When the water is boiling, add a handful of salt and the gnocchi. Cook for two minutes (the gnocchi should float to the top), then drain immediately. Tip the gnocchi into the roasting dish of vegetables and sausage. Add the cherry tomatoes and stir together. Drizzle with more olive oil and scatter over the grated cheese. Return the dish to the oven and bake for a further 10-15 minutes, until the sausages are cooked, the cheese is crispy and everything smells delicious. Sprinkle with the chopped parsley and serve immediately with a green salad on the side. Serves 3-4.

Broccoli and the beautiful game

When Frenchman Arsene Wenger became the manager of the Arsenal football team in 1996, the players were not amused. Marie Antoinette might have been in favour of cake but Wenger took the opposite view: half-time Mars bars were out, broccoli was in. The proof was in the (lack of) pudding – within two years the team went from being lardy losers to league and FA Cup champions.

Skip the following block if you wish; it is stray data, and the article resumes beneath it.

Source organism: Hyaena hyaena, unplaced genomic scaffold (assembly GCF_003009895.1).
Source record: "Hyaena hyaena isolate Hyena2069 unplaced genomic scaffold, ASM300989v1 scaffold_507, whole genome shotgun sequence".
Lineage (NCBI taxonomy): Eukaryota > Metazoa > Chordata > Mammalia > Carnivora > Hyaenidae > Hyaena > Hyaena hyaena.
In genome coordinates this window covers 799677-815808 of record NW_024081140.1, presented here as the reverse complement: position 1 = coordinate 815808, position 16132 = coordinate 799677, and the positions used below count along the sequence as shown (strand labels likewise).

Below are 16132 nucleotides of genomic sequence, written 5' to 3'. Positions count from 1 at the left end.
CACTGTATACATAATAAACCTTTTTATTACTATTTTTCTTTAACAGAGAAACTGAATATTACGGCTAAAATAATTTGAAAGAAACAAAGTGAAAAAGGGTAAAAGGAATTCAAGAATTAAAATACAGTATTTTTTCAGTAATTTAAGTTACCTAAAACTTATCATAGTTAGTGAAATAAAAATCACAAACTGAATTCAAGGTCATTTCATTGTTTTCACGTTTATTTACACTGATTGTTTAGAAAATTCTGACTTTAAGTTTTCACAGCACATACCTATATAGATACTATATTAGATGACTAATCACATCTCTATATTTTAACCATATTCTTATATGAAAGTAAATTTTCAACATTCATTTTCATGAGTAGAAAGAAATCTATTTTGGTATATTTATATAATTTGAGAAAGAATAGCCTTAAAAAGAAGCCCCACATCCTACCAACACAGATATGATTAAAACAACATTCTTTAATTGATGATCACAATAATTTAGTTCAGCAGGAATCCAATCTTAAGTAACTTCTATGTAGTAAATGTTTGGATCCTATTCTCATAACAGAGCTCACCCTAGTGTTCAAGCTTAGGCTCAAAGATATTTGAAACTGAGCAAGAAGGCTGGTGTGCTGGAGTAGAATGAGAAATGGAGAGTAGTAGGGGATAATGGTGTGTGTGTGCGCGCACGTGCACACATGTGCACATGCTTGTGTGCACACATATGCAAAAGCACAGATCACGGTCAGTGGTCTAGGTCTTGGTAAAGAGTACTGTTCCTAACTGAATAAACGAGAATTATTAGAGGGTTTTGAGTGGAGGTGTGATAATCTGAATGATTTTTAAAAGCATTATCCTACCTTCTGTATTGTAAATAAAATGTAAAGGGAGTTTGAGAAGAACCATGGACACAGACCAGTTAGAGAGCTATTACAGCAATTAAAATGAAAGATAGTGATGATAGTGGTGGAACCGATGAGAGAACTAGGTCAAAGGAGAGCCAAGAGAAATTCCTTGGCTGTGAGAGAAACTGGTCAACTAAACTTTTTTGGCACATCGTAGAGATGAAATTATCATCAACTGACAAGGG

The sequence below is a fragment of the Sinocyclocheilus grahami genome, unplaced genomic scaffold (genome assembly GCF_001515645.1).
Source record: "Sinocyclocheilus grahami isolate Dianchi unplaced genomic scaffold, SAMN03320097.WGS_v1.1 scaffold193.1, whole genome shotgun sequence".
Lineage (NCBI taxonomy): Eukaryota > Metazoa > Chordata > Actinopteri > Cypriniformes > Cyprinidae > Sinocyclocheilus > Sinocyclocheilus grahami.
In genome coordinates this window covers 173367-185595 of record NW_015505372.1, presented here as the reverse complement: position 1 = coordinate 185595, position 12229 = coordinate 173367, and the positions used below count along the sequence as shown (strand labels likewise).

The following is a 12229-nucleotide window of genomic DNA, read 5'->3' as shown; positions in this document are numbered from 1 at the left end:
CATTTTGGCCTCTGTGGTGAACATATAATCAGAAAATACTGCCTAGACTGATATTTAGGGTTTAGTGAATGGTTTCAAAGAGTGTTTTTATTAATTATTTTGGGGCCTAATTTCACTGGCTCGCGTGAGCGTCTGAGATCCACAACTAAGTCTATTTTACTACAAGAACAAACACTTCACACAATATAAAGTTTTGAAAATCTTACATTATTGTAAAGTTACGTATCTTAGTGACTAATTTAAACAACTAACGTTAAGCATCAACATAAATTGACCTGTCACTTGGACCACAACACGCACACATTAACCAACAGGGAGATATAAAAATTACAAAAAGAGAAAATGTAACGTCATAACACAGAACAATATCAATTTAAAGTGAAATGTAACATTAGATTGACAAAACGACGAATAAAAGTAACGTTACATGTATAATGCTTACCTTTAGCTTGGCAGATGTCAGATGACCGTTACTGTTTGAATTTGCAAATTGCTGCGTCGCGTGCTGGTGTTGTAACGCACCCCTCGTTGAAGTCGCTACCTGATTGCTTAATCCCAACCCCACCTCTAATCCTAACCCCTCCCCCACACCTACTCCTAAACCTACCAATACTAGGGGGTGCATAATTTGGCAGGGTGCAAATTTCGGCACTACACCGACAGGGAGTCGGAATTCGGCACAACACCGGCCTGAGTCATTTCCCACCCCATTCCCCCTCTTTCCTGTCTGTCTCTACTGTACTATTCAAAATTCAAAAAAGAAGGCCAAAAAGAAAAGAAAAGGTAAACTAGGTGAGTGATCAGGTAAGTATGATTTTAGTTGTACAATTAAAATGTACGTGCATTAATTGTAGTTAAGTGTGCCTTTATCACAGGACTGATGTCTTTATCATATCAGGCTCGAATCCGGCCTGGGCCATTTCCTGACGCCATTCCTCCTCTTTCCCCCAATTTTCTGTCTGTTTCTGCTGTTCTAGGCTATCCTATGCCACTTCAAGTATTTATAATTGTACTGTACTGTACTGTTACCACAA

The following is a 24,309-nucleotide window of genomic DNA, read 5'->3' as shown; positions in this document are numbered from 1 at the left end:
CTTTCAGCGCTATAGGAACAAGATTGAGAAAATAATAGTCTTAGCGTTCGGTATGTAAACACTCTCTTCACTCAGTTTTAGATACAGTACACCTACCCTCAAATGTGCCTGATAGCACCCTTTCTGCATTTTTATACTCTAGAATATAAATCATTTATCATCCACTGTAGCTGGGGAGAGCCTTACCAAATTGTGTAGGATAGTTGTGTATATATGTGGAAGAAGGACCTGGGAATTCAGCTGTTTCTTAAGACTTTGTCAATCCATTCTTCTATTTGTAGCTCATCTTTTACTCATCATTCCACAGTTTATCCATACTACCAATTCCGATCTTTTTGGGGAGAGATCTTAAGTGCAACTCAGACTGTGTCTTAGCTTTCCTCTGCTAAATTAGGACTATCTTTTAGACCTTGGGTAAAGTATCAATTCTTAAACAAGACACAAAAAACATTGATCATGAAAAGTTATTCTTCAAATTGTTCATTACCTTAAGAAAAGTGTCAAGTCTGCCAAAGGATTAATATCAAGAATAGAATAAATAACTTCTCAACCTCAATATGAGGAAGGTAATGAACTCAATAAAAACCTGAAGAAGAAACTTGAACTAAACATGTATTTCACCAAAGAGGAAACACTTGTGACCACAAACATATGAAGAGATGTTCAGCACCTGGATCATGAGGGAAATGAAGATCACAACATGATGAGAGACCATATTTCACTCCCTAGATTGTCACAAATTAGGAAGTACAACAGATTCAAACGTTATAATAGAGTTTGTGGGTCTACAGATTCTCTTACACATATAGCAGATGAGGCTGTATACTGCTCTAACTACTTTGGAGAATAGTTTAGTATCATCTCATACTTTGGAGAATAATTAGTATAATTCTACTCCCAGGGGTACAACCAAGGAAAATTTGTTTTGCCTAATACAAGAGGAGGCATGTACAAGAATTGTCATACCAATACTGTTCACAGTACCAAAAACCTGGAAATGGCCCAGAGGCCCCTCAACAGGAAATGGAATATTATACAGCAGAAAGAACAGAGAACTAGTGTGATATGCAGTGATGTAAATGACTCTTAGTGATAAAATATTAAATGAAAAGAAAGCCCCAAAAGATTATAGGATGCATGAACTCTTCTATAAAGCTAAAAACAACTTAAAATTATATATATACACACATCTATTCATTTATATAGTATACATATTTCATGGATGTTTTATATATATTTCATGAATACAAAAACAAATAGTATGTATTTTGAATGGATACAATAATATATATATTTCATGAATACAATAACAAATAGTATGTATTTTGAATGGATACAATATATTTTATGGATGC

I haven’t played football since about 1985, but broccoli is still held in high esteem in my household. We call it healing broccoli and it’s the perfect panacea if you’ve been overdoing it in any way. I can’t promise these recipes will help boost your skills when it comes to the beautiful game, but they’re highly likely to score you points at dinner time.

SPICE-ROASTED BROCCOLI STEAKS WITH TAHINI-YOGHURT DRESSING

Serves 4

Preparation time: 10 minutes

Cooking time: 15 minutes

This should dispel any scary memories of over-boiled broccoli for good. You can skip blanching the broccoli if you like but it makes it much easier to cut it into steaks. If you can’t be bothered (and are ok with broccoli rubble going everywhere), add another 5-10 minutes to the roasting time. The dressing is optional, but addictive.

1 head broccoli, stalk trimmed

2 Tablespoons sesame seeds

2 Tablespoons almonds or walnuts, roughly chopped

1 teaspoon salt

1 teaspoon ground cumin

1 teaspooon smoked paprika

¼ cup extra virgin olive oil

For the dressing: